Medicare Supplements are something everyone should know about before signing up for Medicare! As we previously explained, Medicare does not cover 100 percent of your costs. There’s also no maximum out-of-pocket costs with Medicare, meaning your healthcare costs each year can essentially be unlimited. Depending on which Supplement you choose to purchase, Medicare Supplements will pay for all of part of the twenty percent that Original Medicare doesn’t cover. Additionally, many Medicare Supplement Plans also pay for the Part A hospital deductible, emergency services when you’re outside of the United States, and much more.
Medicare Doesn’t Cover Prescription Drugs Unless You Sign Up For Part D
In order to get coverage for prescription medications that you take outside of the hospital, you must sign up for a separate Medicare Part D prescription drug plan. If you don’t, you will be responsible for paying for your prescriptions out of your own pocket, which can add up quickly.
Kansas Enrollment Periods & Late Fees
One of the most important things you need to know about Medicare is that there are specific enrollment periods you must follow. If you don’t sign up on time, you will end up paying a late fee, possibly forever. Additionally, you could end up without coverage for many months. If you fail to enroll in a Medicare Supplement Plan on time, it’s possible that you might never be able to enroll in one. When you fail to sign up during the enrollment window, you have to go through medical underwriting. This means the insurance companies can ask you questions about your pre-existing and current health conditions and either deny you or significantly increase your monthly premium on that basis. When you sign up on time, they are not allowed to turn you down or increase your premium.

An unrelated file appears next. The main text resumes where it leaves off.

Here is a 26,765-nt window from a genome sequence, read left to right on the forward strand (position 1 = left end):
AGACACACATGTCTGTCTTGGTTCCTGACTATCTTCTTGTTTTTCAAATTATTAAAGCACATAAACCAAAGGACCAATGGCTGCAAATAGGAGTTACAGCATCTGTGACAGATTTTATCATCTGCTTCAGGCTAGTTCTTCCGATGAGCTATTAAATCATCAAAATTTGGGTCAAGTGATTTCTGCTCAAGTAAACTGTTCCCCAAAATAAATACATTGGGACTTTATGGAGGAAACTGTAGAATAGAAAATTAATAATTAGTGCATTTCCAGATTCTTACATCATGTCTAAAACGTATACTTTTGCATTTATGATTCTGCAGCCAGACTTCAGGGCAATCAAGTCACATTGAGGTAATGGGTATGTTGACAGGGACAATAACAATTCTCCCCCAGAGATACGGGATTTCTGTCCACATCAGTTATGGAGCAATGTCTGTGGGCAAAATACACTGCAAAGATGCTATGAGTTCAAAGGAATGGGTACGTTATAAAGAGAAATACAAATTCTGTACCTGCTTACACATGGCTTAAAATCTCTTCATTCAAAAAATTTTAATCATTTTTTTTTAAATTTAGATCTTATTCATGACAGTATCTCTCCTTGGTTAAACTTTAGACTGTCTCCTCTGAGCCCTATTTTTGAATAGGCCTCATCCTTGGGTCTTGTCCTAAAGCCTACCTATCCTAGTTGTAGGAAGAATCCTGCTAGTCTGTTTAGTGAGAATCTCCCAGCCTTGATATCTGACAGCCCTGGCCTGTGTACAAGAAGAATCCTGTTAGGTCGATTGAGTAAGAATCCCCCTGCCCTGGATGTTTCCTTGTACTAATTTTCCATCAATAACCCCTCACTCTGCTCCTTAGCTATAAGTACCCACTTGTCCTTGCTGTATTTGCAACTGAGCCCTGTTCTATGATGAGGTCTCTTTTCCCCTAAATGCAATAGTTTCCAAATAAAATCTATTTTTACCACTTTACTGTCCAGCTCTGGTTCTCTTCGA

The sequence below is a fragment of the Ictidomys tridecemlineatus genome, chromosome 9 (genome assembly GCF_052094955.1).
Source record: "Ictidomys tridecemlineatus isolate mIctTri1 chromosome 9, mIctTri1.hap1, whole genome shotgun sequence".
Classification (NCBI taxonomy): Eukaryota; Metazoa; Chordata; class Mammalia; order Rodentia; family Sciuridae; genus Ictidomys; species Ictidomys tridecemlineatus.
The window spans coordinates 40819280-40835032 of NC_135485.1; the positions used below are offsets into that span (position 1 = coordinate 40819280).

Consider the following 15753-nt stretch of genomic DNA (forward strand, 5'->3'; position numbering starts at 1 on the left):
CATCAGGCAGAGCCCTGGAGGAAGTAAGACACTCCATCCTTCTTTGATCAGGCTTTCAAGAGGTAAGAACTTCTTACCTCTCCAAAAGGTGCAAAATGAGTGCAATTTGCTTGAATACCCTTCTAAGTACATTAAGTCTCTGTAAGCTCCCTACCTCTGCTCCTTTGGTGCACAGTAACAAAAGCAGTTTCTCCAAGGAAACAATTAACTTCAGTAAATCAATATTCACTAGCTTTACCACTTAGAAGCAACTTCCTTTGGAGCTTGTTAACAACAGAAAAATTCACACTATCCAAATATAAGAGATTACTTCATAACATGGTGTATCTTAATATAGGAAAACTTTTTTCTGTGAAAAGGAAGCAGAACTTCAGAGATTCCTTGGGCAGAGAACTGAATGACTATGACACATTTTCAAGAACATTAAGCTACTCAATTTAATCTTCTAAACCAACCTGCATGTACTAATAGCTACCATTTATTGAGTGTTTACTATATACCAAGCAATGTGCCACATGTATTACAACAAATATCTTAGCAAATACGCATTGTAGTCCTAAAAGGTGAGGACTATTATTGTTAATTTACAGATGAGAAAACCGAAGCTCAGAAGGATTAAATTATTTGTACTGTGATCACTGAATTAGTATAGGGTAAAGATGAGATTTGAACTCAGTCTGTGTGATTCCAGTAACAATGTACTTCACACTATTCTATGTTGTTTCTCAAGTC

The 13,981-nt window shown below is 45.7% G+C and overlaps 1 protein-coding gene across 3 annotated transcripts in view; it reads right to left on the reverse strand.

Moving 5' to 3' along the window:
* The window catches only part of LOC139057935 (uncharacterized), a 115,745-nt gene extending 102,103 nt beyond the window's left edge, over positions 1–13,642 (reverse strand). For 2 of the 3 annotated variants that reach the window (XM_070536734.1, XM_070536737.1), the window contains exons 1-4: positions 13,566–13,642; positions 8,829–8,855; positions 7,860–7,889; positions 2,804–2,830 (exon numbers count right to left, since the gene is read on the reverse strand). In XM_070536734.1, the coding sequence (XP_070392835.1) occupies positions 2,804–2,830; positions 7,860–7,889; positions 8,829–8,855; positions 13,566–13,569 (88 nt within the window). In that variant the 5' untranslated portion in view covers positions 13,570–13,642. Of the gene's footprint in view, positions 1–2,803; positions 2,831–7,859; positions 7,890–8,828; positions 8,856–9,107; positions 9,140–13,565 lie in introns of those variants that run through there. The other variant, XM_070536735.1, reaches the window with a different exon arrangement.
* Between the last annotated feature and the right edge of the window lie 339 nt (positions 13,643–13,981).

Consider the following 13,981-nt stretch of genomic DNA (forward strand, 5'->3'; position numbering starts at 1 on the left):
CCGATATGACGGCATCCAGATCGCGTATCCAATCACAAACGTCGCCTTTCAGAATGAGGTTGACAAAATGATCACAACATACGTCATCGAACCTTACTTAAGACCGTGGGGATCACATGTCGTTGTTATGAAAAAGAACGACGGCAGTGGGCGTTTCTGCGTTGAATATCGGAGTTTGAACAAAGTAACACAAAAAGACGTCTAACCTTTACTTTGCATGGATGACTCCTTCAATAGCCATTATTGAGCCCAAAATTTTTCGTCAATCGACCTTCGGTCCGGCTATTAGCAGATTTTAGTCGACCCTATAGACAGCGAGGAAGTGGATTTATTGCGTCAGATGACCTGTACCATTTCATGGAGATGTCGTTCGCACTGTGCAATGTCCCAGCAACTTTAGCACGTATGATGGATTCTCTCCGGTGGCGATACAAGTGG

- Original Medicare Enrollment - Eligibility window is 3 months before the month you turn 65, the month you turn 65, and 3 months after you turn 65
- Medicare Supplement enrollment - The best time to buy a Medigap policy is during your 6-month Medigap Open Enrollment Period. You generally will get better prices and more choices among policies. During that time you can buy any Medigap policy sold in your state, even if you have health problems. This period automatically starts the first month you have Medicare Part B (Medical Insurance) and you're 65 or older
- Part D enrollment –In order to be eligible for Medicare Part D, you must be enrolled in Medicare Parts A and B. Your initial enrollment window for Part D is the same as your seven-month window for Part A and/or Part B.
Enroll Medicare Kansas Can Help!
Our goal at Enroll Medicare is to make sure you have as much information about Medicare as possible. We want to make it easy for you to choose the best plan for the best rate. Additionally, we want to ensure that you never miss an enrollment period because missed enrollment means less coverage and higher monthly payments. If you have any questions about your eligibility, when you can enroll, what plan is best for you, or any other Medicare-related questions, our licensed agents in Kansas are here to help.